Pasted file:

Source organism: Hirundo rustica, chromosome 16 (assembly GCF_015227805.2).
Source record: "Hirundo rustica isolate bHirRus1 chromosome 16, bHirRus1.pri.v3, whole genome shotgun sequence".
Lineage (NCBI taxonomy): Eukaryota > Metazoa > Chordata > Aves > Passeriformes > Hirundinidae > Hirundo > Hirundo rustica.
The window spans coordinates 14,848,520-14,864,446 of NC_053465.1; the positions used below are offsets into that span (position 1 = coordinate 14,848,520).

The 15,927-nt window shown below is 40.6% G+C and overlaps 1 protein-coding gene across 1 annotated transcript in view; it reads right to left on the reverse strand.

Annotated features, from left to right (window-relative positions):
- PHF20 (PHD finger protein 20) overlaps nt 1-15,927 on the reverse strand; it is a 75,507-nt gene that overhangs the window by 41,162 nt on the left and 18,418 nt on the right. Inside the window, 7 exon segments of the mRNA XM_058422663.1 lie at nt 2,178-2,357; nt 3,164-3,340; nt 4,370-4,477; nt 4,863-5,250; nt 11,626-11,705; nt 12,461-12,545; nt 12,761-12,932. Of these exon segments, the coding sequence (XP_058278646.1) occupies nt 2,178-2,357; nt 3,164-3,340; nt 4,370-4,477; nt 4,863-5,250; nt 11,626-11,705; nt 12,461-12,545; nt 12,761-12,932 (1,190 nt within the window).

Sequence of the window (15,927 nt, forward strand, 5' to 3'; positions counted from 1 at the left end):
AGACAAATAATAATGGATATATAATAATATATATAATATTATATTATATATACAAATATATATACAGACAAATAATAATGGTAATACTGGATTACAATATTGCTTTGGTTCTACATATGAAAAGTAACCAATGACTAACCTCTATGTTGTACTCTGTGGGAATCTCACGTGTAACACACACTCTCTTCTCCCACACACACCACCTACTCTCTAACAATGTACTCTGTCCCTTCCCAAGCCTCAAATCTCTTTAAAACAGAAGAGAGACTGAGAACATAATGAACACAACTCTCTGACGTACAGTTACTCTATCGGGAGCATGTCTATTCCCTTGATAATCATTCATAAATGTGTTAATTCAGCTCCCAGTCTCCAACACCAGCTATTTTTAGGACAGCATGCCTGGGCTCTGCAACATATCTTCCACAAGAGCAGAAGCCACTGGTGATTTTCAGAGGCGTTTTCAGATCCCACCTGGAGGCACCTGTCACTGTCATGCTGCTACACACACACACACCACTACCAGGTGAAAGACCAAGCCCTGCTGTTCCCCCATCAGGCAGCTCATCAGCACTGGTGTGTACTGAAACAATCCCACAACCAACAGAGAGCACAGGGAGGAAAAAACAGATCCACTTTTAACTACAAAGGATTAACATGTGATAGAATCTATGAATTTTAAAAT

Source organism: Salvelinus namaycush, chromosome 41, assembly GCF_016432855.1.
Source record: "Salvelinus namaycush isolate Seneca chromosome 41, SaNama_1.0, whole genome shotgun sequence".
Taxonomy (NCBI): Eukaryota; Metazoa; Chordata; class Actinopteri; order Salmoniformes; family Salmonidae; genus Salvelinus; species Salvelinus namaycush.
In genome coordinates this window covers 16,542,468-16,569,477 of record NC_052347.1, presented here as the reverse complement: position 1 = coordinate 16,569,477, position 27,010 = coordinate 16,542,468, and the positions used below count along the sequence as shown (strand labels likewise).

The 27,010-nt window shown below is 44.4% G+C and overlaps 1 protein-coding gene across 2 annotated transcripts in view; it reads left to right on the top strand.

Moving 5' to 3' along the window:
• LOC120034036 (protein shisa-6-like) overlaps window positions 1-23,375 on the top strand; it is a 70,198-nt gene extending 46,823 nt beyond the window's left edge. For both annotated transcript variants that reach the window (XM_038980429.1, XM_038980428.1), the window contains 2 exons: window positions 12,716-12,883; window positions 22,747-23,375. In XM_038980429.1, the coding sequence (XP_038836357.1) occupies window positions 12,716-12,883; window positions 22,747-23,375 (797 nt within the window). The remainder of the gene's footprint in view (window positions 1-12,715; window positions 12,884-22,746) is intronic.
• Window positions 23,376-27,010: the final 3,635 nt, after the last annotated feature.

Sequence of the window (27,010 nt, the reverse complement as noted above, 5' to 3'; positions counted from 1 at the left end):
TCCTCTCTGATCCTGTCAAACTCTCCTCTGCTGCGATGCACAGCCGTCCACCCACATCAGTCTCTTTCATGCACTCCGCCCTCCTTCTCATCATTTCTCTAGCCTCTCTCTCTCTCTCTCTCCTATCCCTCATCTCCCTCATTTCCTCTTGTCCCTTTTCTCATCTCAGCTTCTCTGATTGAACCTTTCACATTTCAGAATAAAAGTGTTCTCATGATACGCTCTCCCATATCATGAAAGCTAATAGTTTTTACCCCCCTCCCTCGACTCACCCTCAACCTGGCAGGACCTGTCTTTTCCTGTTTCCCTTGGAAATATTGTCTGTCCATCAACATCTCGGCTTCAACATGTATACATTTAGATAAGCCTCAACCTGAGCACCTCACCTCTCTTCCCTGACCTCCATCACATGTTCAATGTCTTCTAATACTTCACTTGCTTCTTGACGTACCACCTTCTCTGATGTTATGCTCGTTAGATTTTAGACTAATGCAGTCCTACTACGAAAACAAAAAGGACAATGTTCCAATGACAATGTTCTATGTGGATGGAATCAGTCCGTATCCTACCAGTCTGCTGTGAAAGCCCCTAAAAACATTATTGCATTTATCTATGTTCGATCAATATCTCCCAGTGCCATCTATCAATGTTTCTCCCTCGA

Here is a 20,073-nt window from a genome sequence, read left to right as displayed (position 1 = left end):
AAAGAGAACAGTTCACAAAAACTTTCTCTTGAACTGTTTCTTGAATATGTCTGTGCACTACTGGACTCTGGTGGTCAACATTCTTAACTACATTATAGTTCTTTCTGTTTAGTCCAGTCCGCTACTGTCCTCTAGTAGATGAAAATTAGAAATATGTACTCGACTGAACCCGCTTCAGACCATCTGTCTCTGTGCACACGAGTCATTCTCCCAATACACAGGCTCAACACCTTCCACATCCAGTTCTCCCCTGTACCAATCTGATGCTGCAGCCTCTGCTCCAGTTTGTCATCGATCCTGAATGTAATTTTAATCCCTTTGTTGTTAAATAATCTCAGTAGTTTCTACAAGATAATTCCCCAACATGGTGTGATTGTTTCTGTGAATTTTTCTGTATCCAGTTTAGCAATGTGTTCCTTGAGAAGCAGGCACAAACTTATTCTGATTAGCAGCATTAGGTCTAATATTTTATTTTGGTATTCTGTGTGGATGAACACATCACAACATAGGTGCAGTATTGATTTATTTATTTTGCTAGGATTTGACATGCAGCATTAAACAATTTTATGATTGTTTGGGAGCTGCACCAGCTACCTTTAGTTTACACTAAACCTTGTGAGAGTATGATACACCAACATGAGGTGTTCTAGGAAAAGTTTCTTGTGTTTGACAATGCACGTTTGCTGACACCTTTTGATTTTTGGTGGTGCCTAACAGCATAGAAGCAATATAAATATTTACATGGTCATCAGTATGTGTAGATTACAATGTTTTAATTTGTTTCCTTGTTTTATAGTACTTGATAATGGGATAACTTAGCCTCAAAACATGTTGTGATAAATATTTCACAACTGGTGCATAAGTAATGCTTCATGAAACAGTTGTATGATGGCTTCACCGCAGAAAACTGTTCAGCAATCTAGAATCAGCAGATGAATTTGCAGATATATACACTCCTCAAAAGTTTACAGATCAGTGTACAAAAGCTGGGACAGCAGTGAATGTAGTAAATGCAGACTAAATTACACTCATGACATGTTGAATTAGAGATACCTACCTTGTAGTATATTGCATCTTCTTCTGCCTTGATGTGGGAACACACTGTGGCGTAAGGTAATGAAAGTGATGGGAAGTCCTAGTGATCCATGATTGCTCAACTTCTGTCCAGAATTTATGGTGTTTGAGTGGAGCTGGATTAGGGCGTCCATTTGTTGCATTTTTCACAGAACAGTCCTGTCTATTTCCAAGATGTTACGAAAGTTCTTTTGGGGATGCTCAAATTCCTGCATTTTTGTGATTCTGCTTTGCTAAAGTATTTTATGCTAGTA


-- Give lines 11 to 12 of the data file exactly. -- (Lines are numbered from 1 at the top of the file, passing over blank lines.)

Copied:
Source record: "Salvelinus namaycush isolate Seneca chromosome 41, SaNama_1.0, whole genome shotgun sequence".
Taxonomy (NCBI): Eukaryota; Metazoa; Chordata; class Actinopteri; order Salmoniformes; family Salmonidae; genus Salvelinus; species Salvelinus namaycush.